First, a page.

between the period recorded and the recording literature some space does intervene, varying from a few years up to nearly a century. Any of the historical writings, then, may be considered with some reason to represent a more or less extended period which has elapsed between the time of its historical reference and the date of its composition. This factor of distance between the life and the corresponding literature is cardinal, and it is necessary to get a sight and sense of it. The difference of time is always significant, though not always to the same degree: it demands in any case to be estimated and weighed. By all scientific research, indeed, this feature is steadily presupposed, while its consequences and bearings upon questions of accuracy, historicity, subjective characteristics, and the like, are paramount and abundantly obvious.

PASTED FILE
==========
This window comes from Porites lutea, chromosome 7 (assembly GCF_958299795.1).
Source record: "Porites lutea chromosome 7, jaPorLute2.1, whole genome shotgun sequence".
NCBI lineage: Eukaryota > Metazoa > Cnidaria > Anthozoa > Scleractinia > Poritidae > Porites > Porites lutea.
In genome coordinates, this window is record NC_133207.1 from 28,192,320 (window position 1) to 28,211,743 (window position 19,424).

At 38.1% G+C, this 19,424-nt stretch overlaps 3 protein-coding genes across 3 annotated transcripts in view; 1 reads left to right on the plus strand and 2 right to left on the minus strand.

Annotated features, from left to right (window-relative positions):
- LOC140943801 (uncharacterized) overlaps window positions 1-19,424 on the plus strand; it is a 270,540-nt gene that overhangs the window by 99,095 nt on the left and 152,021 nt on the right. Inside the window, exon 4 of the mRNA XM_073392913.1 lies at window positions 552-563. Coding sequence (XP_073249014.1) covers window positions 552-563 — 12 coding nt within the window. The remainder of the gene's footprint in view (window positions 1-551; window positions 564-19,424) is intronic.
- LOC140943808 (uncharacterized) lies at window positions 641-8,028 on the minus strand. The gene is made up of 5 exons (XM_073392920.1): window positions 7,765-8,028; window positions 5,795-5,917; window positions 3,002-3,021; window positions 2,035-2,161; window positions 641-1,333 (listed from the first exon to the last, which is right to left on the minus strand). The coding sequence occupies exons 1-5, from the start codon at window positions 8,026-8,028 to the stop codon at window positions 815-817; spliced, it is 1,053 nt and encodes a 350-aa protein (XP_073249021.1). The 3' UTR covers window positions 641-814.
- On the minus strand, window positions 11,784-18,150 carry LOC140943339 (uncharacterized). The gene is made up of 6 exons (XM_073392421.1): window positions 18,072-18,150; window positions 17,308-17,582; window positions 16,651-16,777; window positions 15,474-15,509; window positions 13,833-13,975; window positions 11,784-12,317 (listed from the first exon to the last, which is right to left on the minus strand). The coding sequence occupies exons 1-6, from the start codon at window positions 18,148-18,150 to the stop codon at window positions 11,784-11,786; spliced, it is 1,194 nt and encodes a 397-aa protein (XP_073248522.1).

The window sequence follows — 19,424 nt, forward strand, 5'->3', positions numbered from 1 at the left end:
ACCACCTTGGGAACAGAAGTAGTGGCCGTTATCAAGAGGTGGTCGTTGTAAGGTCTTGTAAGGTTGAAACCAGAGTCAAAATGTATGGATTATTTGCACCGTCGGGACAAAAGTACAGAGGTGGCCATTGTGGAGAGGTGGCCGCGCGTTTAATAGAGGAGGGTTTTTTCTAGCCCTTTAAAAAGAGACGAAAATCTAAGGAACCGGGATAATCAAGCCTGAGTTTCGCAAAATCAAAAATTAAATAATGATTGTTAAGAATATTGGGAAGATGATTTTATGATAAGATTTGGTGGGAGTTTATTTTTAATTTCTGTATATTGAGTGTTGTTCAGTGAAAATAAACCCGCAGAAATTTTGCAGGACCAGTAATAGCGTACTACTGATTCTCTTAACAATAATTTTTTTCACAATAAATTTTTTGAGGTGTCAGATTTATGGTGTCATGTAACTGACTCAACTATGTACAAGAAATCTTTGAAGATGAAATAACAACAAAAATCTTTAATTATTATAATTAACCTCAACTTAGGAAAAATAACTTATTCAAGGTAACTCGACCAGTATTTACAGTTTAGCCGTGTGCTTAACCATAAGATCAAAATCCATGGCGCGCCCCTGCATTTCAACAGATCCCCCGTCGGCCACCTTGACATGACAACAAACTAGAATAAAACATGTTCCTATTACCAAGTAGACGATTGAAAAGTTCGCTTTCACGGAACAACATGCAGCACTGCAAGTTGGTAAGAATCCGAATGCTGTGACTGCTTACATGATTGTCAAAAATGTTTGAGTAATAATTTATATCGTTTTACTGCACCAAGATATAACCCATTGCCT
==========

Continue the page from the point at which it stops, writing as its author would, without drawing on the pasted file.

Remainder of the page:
It is worth while to start from the very clear and accepted instances of this principle offered by OT criticism. To take an extreme case, the books of Chronicles are significant, not merely for the period of the monarchy, but also and especially as witnesses to certain ideas and feelings in regard to the law and history of Israel current some five or six hundred years later in the age between the Return and the Maccabean Revolution. In P, the priestly document of the Hexateuch, we obtain not (some would prefer to say “not only ") a record of primitive history, but, to some degree, the hopes and religious emotions of an author who wrote in the later monarchy or under the actual shadows of exile and captivity. Similarly the book of the Judges, as we have it, presents a conglomerate of narratives which have been finally recast in the Deuteronomic spirit fully six or seven centuries subsequent to the date of the events which it professes to record. The period of the NT is considerably smaller than that covered by the OT, barely extending beyond a century and a quarter at the most. But its phases, none the less, are varied and successive; and if they are to be defined with any historical lucidity, the above-noted principle must be carried into the criticism of the NT literature and fairly tested there. This need is patent at the very outset. To the historical student who is engaged in working back, by aid of sources, to the facts, the Christ of the apostles is the forerunner to the Jesus of history. Through the witness of the one we reach the presence of the other. Even with the help of the vivid emotion and imagination current in the apostolic age, we see the central figure as through a glass darkly; but without that age and its memorials we would not see him at all. Certainly the primary question in regard to early Christianity is not what the early Christians believed about Jesus, but what Jesus himself believed. His faith, not faith in him, forms the spring of his religion as a historical force (Meyer, Die moderne Forschung ü. d. Geschichte des Urc. 1898, p. 1 f.). Yet for the investigator the faith of Jesus is only accessible through a preliminary survey of the faith which others had in him. Personally he left no written statement or expression of his views and deeds. For these, as well as for the sense of his personality, we are absolutely dependent upon the reminiscences of an after-age, together with the impression produced by him on one or two men of exceptional ability who subsequently joined his cause. Jesus is the author and finisher of the faith. But to arrive at any historical estimate of his conceptions and character, the inquirer must first of all be prepared to spend no slight research upon the materials furnished by the writings of the apostolic age. These are the indispensable record of the ways by which the early Christian faith was formed, transformed, expressed, and propagated.